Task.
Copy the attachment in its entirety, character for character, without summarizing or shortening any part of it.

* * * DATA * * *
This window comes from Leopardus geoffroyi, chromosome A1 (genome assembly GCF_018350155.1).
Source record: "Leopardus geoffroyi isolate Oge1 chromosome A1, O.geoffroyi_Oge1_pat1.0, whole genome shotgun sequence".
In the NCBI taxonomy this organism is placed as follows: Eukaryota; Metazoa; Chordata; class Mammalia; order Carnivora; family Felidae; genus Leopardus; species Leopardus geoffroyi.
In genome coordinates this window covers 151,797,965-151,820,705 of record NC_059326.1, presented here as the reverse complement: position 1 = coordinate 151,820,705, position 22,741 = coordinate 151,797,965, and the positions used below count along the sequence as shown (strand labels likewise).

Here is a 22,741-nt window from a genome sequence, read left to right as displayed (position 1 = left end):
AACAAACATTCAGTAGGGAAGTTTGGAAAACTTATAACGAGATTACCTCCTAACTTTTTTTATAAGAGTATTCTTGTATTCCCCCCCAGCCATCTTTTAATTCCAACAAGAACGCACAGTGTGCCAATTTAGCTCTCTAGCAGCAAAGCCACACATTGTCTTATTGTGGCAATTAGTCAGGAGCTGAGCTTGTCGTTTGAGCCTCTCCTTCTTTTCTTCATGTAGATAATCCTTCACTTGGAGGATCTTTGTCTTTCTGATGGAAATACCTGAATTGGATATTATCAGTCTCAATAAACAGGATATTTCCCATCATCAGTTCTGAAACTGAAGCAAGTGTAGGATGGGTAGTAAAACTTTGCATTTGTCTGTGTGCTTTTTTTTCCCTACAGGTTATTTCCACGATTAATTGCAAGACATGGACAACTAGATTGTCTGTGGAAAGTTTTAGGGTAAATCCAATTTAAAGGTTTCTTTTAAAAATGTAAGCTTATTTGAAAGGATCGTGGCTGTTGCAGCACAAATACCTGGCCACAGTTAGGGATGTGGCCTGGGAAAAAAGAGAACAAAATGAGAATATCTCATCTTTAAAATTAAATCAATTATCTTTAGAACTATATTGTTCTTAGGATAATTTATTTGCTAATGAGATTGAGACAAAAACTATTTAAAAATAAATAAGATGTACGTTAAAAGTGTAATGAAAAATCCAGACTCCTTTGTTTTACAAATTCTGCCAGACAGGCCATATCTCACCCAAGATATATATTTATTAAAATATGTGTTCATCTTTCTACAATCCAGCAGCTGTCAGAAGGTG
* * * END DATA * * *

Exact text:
This window comes from Leopardus geoffroyi, chromosome A1 (genome assembly GCF_018350155.1).
Source record: "Leopardus geoffroyi isolate Oge1 chromosome A1, O.geoffroyi_Oge1_pat1.0, whole genome shotgun sequence".
In the NCBI taxonomy this organism is placed as follows: Eukaryota; Metazoa; Chordata; class Mammalia; order Carnivora; family Felidae; genus Leopardus; species Leopardus geoffroyi.
In genome coordinates this window covers 151,797,965-151,820,705 of record NC_059326.1, presented here as the reverse complement: position 1 = coordinate 151,820,705, position 22,741 = coordinate 151,797,965, and the positions used below count along the sequence as shown (strand labels likewise).

Here is a 22,741-nt window from a genome sequence, read left to right as displayed (position 1 = left end):
AACAAACATTCAGTAGGGAAGTTTGGAAAACTTATAACGAGATTACCTCCTAACTTTTTTTATAAGAGTATTCTTGTATTCCCCCCCAGCCATCTTTTAATTCCAACAAGAACGCACAGTGTGCCAATTTAGCTCTCTAGCAGCAAAGCCACACATTGTCTTATTGTGGCAATTAGTCAGGAGCTGAGCTTGTCGTTTGAGCCTCTCCTTCTTTTCTTCATGTAGATAATCCTTCACTTGGAGGATCTTTGTCTTTCTGATGGAAATACCTGAATTGGATATTATCAGTCTCAATAAACAGGATATTTCCCATCATCAGTTCTGAAACTGAAGCAAGTGTAGGATGGGTAGTAAAACTTTGCATTTGTCTGTGTGCTTTTTTTTCCCTACAGGTTATTTCCACGATTAATTGCAAGACATGGACAACTAGATTGTCTGTGGAAAGTTTTAGGGTAAATCCAATTTAAAGGTTTCTTTTAAAAATGTAAGCTTATTTGAAAGGATCGTGGCTGTTGCAGCACAAATACCTGGCCACAGTTAGGGATGTGGCCTGGGAAAAAAGAGAACAAAATGAGAATATCTCATCTTTAAAATTAAATCAATTATCTTTAGAACTATATTGTTCTTAGGATAATTTATTTGCTAATGAGATTGAGACAAAAACTATTTAAAAATAAATAAGATGTACGTTAAAAGTGTAATGAAAAATCCAGACTCCTTTGTTTTACAAATTCTGCCAGACAGGCCATATCTCACCCAAGATATATATTTATTAAAATATGTGTTCATCTTTCTACAATCCAGCAGCTGTCAGAAGGTG